I even have a Samba share set up so that the dev machine's home directory is available as the H: drive, so if I want to go and edit some images, I can just pop over and open in them in a normal image editor. And, let me tell you, I am very glad that I am running Samba over Tailscale, rather than the open Internet.

VS Code, remoted into my dev box

In Conclusion

I've been working this way for a week now, and it's already been a huge quality of life improvement in how I can work on projects. Having a single place where my Takahē development copy can live has been especially helpful.

Are there downsides? Yes - the obvious one is that you need an internet connection to work on code, though with the amount that I search for things that you'd think I'd know by this point, that was basically a requirement anyway. Plus the Surface Pro 9 has a built-in 5G modem that I have a Google Fi SIM Card in, so it gets internet basically anywhere on Earth (as well as at low altitudes above it).

I'm sure that the latency from, say, Australia will not be great, but editing in VS Code means you're far less latency-sensitive than using something like VIM over plain SSH - all the text editing is still happening locally, and just the file saving, formatting, and terminal interaction is forwarded to the remote server.

There's also the running costs - based on my power metering, the R730XD is costing me about an additional $0.02 per hour to run compared to the old NAS. That's around $14 a month, which in my opinion is pretty great for a rack-mount server, is cheaper than colocating it in a proper datacentre, and is a lot less than I'd spend on Codespaces for the amount of RAM and CPU I'd need each month.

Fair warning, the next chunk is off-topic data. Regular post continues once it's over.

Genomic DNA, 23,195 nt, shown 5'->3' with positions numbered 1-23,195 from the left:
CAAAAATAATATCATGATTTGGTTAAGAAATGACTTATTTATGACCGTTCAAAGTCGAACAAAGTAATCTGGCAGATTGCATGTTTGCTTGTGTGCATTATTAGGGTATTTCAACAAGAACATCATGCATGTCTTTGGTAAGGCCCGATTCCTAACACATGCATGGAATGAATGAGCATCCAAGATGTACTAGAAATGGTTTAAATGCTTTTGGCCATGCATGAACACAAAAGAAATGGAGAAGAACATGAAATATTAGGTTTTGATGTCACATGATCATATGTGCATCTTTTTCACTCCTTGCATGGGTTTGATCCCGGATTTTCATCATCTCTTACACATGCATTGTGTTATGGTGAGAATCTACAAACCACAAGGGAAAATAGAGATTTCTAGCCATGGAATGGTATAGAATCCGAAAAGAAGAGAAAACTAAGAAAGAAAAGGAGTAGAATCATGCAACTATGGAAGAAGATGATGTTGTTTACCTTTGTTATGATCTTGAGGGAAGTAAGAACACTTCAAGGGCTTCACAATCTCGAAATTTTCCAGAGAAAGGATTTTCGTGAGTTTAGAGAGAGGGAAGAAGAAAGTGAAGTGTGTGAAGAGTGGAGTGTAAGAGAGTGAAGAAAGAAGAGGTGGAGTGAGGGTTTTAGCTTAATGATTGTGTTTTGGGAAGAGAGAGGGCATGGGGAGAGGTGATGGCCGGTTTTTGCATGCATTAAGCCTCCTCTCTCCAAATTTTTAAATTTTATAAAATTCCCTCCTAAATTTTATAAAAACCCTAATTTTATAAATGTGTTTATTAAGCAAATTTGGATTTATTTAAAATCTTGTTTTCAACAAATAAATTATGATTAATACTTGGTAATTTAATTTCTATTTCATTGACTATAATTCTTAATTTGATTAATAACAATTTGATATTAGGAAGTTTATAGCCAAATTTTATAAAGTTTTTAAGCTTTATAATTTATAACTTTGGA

Another great thing about commercial servers? Built-in power metering. I can log in and see that it's idling right now at 140W.

This blog post was written on three machines - I started it at my workshop, did most of the writing in my office, and then copy-edited it from my sofa while watching some TV. It's been great.

Talking about this on Mastodon, I'm obviously not the only person doing something like this - but I am here to spread the good word and mention how specifically good VS Code is at doing this. Is this just the thin client fad come around again? Oh, of course it is, but in a world where internet connectivity is increasingly ubiquitous and reliable, the time seems right for it.

And the R730xd? It's a fantastic server and such a massive speed upgrade over my old NAS. Plex doesn't even sweat transcoding on the fly now, I still have about 50GB of free RAM even with the ZFS cache using loads up, there's still seven spare drive bays, and TrueNAS continues to have a great power-user UI.

About the only thing I need to do is to go get an older Nvidia GPU accelerator card to stick it in for things that want CUDA; we now live in the world of image diffusion and large language models after all, and given it's now winter here in Colorado, my basement could use the extra heat.

Andrew can be reached on Mastodon or email at